“Are these yes or no questions as well?”

“Divination: no. It would give me a more cryptic response to it, but it would give me more of a response than a yes or now.”

He turned to Alexiah.

“Alexiah, what else did … you told us more of what you and Falstaff had found out from the drow in there,” he said. “What exactly did you say again, because I’m just wondering if we need to keep the sword or if we need to destroy it. The Grand Sultan, where did he say he was: the plane of fire?”

Alexiah nodded.

“The blade was originally wielded by the Grand Sultan and believed to be a scimitar with a flaming burst attack,” she said. “When you hold the sword it surrounds the wielder in heat and injures them unless they are immune to it. There was a war between the efreet and the djinn where the djinn stole the blade and shattered it, scattering the pieces throughout the multiverse. That’s what I know.”

“Okay,” Groth said.

“So, when it’s wielded, it injures the holder.”

“Yeah, I thought you said more about the Sultan, but maybe not.”

“With that being said, we were talking about going to the plane of fire, correct?”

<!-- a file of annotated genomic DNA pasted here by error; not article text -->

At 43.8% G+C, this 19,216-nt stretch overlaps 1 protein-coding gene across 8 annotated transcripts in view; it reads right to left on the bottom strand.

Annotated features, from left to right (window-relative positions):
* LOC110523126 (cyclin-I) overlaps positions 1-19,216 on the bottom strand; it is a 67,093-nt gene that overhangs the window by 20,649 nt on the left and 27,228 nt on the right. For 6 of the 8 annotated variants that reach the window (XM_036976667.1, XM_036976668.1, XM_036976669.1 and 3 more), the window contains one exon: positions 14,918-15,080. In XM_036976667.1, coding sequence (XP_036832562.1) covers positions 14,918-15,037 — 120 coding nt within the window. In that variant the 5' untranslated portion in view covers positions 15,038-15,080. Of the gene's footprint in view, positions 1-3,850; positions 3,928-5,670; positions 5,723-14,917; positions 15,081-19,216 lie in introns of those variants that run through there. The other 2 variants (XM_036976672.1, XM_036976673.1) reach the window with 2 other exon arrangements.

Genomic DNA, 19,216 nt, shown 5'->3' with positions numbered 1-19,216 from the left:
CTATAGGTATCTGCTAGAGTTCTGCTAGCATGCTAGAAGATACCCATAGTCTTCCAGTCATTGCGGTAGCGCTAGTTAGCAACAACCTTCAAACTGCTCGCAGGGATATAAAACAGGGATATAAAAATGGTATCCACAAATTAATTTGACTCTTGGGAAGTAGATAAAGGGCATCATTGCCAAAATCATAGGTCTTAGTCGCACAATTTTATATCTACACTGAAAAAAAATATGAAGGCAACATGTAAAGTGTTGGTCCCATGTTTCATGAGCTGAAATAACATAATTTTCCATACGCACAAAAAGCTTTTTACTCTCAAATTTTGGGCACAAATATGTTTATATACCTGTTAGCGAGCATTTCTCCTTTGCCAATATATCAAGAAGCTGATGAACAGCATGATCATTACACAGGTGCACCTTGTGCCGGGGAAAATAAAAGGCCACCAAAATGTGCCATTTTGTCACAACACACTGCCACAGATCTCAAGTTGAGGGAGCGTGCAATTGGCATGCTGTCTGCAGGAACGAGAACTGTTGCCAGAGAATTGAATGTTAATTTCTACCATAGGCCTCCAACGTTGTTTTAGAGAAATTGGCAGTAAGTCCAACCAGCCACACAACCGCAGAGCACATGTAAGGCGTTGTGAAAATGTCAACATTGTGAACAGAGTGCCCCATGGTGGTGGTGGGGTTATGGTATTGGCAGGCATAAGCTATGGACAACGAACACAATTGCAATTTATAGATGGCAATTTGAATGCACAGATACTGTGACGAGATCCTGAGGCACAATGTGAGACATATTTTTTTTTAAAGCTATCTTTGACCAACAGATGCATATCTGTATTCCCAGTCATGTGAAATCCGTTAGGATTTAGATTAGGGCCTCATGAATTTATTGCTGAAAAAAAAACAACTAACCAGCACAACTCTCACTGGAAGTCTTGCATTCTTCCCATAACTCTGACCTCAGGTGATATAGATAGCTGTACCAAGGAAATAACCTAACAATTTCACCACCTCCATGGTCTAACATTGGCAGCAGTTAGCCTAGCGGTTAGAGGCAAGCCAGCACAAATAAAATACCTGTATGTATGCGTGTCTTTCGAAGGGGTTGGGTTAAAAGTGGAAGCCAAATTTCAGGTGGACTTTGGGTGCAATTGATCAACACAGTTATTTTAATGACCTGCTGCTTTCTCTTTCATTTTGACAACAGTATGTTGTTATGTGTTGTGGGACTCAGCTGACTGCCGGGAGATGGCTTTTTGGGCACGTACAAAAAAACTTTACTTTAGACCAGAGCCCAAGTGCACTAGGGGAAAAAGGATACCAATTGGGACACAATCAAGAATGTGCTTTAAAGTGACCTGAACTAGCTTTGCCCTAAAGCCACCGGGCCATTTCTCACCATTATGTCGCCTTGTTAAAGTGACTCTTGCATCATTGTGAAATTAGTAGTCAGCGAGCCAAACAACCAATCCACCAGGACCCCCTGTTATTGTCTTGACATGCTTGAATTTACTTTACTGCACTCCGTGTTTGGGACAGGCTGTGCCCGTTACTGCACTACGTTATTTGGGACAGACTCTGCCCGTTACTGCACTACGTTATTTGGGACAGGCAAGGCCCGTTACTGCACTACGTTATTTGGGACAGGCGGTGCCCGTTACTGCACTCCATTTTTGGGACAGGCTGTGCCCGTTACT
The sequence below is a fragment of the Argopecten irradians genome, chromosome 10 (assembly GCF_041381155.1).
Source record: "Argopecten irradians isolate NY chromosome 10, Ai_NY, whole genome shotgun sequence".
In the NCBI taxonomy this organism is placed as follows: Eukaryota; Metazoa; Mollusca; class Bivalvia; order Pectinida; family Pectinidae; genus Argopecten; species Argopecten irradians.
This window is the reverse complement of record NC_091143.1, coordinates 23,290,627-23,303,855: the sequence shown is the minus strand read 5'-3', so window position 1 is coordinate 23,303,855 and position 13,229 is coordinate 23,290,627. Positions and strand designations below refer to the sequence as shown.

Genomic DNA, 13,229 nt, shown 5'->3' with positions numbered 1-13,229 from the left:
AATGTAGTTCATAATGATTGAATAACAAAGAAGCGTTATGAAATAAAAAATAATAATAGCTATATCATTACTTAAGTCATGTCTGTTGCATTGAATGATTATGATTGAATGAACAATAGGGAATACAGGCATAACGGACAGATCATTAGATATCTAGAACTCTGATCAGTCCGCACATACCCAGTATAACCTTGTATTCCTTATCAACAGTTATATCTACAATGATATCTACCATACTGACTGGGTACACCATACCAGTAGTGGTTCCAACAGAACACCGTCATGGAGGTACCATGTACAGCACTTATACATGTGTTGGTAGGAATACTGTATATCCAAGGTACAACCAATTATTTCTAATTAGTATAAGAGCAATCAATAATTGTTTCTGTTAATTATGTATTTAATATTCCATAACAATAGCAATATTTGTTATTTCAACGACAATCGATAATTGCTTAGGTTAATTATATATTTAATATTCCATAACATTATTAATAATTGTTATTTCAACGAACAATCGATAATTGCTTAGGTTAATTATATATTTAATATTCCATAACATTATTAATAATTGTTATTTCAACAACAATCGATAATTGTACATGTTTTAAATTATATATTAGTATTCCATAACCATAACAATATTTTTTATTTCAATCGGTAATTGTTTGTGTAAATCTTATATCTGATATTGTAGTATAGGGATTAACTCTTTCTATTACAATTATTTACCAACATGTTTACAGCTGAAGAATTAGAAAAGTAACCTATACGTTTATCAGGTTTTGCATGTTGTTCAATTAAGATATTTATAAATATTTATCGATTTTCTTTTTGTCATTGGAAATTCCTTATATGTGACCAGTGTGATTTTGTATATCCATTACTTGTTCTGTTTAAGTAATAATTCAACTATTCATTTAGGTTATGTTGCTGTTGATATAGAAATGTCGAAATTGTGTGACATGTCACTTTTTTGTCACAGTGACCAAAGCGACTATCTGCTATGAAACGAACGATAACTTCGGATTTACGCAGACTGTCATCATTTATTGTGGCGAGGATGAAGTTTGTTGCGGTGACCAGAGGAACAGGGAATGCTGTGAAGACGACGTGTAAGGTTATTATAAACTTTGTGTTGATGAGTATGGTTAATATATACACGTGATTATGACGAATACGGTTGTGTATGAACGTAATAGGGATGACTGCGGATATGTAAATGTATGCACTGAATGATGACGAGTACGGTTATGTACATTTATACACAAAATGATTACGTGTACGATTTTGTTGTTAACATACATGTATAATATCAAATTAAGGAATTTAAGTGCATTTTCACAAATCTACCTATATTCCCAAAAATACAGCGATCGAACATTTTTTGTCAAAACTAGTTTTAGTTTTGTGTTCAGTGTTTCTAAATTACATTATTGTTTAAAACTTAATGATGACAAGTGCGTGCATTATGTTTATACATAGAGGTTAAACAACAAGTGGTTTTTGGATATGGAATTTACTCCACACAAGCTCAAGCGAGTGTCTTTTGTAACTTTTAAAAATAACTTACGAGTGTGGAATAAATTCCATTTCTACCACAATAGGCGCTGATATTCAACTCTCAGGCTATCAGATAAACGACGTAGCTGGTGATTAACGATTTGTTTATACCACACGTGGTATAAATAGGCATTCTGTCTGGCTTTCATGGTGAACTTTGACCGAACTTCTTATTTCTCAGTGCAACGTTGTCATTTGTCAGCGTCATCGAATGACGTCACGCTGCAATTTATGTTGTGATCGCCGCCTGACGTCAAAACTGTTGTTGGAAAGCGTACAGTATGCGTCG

“We were at one point.”

I stopped walking.

“What?” I said. “Why? Why would you ever go there?”

“I’ll let Alexiah tell you the reasons why but … unless you care if I tell him, Alexiah,” Groth said.

“No,” she said. “I’ll interject if I feel the need.”

“It’s a hostile place!” I said.

“So, have you ever heard of the Hearth Mother?” Groth said to me.

“Why yes,” I said. “She led Clan Firemane, who were destroyed.”

“She … she borrowed the Horn of Hellfire at one time from a weird, a fire elemental,” Groth said. “So, the horn was returned to the plane of fire by the weird at some time. The horn is kept by Sultan Marrake, Lord of Flame. He has a palace in the plane of fire and is an efreet. We can’t survive on the plane of fire without magic but learned we could travel to the plane of fire by a portal. The items to keep us alive in the plane of fire are magical shards.”

“But the Sultan of the Efreet … he’s connected to the Blade of Fiery Might as well, isn’t he?” I said.

“That was what I was wondering,” Groth said.